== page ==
|Evan Royster emerges as Penn State's big-time back|
|Written by Admin|
|Thursday, 23 October 2008 10:17|
He's not too bad at his other sport, either.
Royster ended up dropping lacrosse and playing football at Penn State, where the second-year tailback has revved up the No. 3 Nittany Lions' potent rushing game with 893 yards and 10 touchdowns on 116 carries this season - an eye-popping 7.7-yard average.
While Ohio State counterpart Chris ``Beanie'' Wells got the Heisman hype this preseason, Royster toiled in relative anonymity - even after a promising freshman campaign last year while backing up 1,000-yard rusher Rodney Kinlaw.
Now No. 22 is squarely in the sights of opposing defenses. Royster even has a growing fan club called ``Blue Royster Cult.''
4-0 Big Ten) visits the 10th-ranked Buckeyes (7-1, 4-0) on Saturday night.
``His speed is very deceptive. It helps him out. And he has great balance,'' Jenkins said.
Royster might blush if he heard Jenkins' praise. The even-keeled Royster isn't much of a talker.
Receiver Derrick Williams is the confident senior captain. Daryll Clark is the cool and highly effective dual-threat quarterback. Center A.Q. Shipley provides muscle and comic relief.
They're also all key components of a Spread HD offense that excels in the running game in large part because of the plethora of looks the offense can give opposing defenses.
The all-purpose Williams can run sweeps out of the backfield or end-arounds. Clark can sneak his way past defensive linemen on draws or create big gains rolling out of the pocket. Shipley and his fellow linemen are effective pulling in the open.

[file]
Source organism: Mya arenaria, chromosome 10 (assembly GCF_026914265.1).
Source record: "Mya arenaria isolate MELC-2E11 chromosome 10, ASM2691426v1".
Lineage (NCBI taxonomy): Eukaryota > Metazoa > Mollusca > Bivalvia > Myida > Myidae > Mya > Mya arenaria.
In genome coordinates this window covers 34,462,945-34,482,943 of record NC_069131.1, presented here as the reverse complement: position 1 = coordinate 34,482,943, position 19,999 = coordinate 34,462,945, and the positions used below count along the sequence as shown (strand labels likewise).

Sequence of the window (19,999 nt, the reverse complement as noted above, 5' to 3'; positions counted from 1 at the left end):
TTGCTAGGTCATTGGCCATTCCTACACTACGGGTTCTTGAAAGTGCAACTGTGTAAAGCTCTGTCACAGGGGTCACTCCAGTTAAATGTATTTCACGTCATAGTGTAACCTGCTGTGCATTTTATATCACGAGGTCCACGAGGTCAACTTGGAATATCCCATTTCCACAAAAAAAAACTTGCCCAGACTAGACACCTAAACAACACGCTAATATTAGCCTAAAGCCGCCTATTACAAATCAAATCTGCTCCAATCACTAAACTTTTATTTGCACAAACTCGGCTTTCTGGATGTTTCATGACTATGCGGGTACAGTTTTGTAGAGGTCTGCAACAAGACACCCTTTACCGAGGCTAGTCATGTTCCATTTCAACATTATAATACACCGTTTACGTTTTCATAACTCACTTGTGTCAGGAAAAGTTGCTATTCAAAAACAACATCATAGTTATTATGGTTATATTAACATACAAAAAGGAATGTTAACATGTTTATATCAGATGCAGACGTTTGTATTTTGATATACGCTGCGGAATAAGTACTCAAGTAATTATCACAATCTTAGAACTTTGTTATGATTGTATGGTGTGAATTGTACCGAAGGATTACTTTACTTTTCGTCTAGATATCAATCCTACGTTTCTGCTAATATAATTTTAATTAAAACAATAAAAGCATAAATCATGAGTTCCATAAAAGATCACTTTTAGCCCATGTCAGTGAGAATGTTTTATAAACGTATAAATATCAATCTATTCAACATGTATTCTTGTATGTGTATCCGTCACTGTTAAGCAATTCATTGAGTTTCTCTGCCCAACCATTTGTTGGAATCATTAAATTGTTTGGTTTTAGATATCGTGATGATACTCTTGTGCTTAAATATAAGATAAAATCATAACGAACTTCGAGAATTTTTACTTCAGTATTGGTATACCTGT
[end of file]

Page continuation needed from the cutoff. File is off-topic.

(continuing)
``It's a lot easier. (Defenses) really have a lot to account for,'' Royster said. ``Having Daryll as a threat, and our receivers ... it really helps the running game.''
Then there's the shifty Royster, who enjoys pounding it out between the tackles.
Coach Joe Paterno likes Royster's vision, something the tailback has said has been helped by his experience on the lacrosse field. Shipley said he loves Royster because of the tailback's propensity to fall forward when he finishes runs.
ng instinctive for a running back, but Royster said he's had to work on it throughout his career.
``It's something that my coaches have stressed since I was young,'' Royster said. ``Your body is two yards long. If you're falling forward, that's two yards per play, so it's something that I've worked on my whole life.''
Royster this season seems to have especially improved on his ability to gain separation in the open.
A 44-yard touchdown run last week against Michigan showed Royster's second gear, when he emerged from the crowded trench, then smoothly sidestepped defenders in the open before scooting into the end zone.
``The one great play he had last week was against Michigan where he just popped out of a pile and took it the distance, that's a testament to how good he is,'' Jenkins said.
Clark praised Royster for doing ``everything asked of him.''
``Make no mistake, Wells is a great player,'' Clark said when asked if Royster should be talked about in the Heisman race. ``I think if you want to talk about Heisman and running backs, Royster should be one of the top names. No question.''